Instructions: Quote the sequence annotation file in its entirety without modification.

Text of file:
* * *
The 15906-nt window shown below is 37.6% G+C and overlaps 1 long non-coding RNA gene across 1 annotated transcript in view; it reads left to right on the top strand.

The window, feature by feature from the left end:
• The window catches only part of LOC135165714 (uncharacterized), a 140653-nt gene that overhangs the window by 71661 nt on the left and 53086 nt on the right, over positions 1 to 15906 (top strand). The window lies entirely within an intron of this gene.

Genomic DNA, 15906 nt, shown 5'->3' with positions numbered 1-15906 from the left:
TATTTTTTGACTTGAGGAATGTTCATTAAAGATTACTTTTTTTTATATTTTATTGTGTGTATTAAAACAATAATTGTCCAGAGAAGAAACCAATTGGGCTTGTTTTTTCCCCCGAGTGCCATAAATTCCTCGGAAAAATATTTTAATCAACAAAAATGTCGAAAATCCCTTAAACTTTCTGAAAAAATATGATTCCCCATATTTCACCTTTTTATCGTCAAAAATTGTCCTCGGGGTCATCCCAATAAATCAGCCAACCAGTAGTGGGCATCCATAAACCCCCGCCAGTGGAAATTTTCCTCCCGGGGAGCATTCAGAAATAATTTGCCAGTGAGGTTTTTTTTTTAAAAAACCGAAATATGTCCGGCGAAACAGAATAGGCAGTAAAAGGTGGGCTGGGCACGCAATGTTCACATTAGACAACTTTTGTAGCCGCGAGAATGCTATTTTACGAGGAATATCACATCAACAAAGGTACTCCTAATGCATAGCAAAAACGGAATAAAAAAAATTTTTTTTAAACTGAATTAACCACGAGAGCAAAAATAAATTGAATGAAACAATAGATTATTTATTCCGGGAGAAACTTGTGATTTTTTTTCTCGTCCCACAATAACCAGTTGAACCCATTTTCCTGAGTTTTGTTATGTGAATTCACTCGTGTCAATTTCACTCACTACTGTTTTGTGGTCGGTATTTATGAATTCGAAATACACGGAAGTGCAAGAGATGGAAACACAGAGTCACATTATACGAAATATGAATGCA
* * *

The 15906-nt window shown below is 37.6% G+C and overlaps 1 long non-coding RNA gene across 1 annotated transcript in view; it reads left to right on the top strand.

The window, feature by feature from the left end:
• The window catches only part of LOC135165714 (uncharacterized), a 140653-nt gene that overhangs the window by 71661 nt on the left and 53086 nt on the right, over positions 1 to 15906 (top strand). The window lies entirely within an intron of this gene.

Genomic DNA, 15906 nt, shown 5'->3' with positions numbered 1-15906 from the left:
TATTTTTTGACTTGAGGAATGTTCATTAAAGATTACTTTTTTTTATATTTTATTGTGTGTATTAAAACAATAATTGTCCAGAGAAGAAACCAATTGGGCTTGTTTTTTCCCCCGAGTGCCATAAATTCCTCGGAAAAATATTTTAATCAACAAAAATGTCGAAAATCCCTTAAACTTTCTGAAAAAATATGATTCCCCATATTTCACCTTTTTATCGTCAAAAATTGTCCTCGGGGTCATCCCAATAAATCAGCCAACCAGTAGTGGGCATCCATAAACCCCCGCCAGTGGAAATTTTCCTCCCGGGGAGCATTCAGAAATAATTTGCCAGTGAGGTTTTTTTTTTAAAAAACCGAAATATGTCCGGCGAAACAGAATAGGCAGTAAAAGGTGGGCTGGGCACGCAATGTTCACATTAGACAACTTTTGTAGCCGCGAGAATGCTATTTTACGAGGAATATCACATCAACAAAGGTACTCCTAATGCATAGCAAAAACGGAATAAAAAAAATTTTTTTTAAACTGAATTAACCACGAGAGCAAAAATAAATTGAATGAAACAATAGATTATTTATTCCGGGAGAAACTTGTGATTTTTTTTCTCGTCCCACAATAACCAGTTGAACCCATTTTCCTGAGTTTTGTTATGTGAATTCACTCGTGTCAATTTCACTCACTACTGTTTTGTGGTCGGTATTTATGAATTCGAAATACACGGAAGTGCAAGAGATGGAAACACAGAGTCACATTATACGAAATATGAATGCA